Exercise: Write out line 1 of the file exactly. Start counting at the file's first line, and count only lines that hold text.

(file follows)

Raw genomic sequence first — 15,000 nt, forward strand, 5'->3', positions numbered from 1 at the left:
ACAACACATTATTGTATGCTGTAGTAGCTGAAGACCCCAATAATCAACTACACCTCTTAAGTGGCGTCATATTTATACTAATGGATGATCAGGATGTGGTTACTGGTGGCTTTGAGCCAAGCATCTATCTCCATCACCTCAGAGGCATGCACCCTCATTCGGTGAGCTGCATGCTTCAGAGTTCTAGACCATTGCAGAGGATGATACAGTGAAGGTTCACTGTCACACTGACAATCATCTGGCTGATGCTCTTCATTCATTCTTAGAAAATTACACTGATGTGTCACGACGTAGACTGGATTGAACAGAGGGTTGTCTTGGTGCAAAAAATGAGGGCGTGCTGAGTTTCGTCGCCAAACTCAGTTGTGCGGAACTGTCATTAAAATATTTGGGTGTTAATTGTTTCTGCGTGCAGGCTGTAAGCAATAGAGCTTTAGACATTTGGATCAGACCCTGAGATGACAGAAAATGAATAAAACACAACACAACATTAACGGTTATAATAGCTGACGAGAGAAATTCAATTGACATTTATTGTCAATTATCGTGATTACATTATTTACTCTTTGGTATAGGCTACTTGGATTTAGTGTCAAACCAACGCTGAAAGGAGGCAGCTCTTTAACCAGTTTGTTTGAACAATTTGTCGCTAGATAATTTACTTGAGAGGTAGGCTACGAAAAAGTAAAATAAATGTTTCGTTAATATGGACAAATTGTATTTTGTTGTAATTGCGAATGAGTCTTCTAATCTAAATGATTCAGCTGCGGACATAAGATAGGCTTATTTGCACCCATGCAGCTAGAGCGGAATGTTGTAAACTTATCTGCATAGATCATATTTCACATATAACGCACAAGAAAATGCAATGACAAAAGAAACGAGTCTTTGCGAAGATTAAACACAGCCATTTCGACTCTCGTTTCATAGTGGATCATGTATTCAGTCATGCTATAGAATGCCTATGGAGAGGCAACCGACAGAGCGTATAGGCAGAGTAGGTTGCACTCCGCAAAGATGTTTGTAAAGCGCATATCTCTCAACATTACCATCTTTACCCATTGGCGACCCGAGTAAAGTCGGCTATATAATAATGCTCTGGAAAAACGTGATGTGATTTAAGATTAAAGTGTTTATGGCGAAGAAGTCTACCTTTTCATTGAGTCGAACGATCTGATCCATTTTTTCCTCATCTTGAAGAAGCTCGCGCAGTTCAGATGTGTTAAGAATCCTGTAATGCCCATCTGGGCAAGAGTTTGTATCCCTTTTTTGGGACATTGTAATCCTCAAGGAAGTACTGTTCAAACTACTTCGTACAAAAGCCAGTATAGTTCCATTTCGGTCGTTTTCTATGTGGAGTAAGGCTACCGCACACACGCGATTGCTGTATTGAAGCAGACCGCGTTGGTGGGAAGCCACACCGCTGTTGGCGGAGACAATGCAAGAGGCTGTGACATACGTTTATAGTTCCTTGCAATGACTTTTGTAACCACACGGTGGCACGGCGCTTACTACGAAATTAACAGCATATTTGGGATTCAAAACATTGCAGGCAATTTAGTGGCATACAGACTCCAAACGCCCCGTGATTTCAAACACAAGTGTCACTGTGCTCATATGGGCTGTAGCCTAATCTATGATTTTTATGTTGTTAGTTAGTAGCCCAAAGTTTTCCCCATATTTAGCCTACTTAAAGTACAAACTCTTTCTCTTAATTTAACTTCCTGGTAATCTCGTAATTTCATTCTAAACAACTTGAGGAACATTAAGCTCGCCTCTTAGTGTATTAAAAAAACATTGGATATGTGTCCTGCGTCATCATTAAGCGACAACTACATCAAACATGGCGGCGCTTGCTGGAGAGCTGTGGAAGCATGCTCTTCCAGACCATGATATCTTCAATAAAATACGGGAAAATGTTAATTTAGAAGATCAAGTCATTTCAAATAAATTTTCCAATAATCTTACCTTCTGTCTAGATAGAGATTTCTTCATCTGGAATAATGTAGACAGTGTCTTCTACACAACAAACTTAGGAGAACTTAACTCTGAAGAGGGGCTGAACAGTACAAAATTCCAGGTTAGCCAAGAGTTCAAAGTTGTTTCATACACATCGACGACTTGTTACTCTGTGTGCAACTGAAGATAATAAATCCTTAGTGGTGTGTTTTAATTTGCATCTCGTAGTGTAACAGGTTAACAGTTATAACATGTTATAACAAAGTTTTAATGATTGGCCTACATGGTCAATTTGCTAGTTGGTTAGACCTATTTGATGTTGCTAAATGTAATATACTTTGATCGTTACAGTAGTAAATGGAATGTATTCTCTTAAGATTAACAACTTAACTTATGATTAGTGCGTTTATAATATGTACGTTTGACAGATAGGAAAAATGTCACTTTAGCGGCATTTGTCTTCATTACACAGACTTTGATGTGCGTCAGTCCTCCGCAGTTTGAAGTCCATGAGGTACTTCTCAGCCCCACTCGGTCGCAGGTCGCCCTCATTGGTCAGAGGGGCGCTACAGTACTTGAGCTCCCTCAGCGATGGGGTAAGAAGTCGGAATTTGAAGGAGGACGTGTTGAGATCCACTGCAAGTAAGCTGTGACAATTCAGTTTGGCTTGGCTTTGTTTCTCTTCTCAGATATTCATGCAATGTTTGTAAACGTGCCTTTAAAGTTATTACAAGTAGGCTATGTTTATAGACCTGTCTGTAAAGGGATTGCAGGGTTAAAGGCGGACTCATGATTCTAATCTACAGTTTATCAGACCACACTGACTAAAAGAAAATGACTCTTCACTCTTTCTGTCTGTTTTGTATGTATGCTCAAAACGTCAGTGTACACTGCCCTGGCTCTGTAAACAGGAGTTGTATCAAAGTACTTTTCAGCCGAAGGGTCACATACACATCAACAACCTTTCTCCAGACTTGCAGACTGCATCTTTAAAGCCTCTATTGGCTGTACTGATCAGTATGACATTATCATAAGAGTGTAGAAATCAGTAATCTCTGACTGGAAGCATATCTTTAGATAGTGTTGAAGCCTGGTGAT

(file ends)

Raw genomic sequence first — 15,000 nt, forward strand, 5'->3', positions numbered from 1 at the left: